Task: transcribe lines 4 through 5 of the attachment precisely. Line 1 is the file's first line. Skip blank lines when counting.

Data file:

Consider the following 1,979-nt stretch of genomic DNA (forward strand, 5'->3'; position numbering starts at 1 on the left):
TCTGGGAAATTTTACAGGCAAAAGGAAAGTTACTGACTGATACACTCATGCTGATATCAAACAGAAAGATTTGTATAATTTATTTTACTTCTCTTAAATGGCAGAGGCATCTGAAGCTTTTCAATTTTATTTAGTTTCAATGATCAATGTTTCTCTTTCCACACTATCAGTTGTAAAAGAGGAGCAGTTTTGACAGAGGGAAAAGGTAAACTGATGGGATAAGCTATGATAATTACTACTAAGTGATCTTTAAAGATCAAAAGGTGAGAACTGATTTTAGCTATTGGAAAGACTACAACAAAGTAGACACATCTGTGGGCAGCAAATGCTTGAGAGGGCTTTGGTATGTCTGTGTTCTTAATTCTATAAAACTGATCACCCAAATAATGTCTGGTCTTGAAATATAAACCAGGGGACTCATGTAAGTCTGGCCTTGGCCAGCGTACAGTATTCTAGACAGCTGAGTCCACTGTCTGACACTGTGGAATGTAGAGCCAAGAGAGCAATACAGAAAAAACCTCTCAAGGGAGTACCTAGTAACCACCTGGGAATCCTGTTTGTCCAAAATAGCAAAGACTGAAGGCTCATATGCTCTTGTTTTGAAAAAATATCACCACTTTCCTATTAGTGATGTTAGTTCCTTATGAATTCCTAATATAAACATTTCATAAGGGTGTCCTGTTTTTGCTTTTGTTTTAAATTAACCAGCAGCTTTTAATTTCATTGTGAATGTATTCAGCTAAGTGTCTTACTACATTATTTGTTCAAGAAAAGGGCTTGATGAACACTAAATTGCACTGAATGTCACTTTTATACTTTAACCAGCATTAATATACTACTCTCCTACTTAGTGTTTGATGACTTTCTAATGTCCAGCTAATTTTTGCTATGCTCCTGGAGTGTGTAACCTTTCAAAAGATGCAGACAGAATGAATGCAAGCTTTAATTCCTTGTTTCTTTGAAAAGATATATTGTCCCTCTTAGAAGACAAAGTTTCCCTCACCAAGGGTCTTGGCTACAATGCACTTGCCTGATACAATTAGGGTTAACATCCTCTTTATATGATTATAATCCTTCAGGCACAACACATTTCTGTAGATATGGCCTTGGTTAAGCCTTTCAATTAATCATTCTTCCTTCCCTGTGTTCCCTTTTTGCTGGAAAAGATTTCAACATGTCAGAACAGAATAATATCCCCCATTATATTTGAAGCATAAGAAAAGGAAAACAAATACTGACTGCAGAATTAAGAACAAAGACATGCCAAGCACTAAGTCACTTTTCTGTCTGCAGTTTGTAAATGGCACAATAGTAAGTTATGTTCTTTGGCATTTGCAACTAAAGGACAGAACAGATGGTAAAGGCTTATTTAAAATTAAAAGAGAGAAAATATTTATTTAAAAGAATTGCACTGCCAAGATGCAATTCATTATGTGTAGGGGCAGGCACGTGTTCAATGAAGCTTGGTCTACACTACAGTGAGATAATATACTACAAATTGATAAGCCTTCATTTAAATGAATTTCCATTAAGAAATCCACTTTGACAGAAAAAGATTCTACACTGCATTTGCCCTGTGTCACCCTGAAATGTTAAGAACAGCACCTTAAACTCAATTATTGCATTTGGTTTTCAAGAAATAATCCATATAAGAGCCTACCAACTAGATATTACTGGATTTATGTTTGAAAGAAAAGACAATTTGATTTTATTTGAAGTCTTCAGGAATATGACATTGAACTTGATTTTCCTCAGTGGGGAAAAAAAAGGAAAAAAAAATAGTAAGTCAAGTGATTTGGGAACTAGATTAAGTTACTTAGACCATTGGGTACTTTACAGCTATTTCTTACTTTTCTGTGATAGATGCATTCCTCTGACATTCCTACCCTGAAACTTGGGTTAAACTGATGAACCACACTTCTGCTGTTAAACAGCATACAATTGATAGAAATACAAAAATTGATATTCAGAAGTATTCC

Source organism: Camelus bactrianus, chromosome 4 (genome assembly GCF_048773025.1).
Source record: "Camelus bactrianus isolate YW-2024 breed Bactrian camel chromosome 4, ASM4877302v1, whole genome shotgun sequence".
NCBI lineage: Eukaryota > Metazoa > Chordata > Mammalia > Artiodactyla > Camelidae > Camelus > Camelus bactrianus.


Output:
Source record: "Camelus bactrianus isolate YW-2024 breed Bactrian camel chromosome 4, ASM4877302v1, whole genome shotgun sequence".
NCBI lineage: Eukaryota > Metazoa > Chordata > Mammalia > Artiodactyla > Camelidae > Camelus > Camelus bactrianus.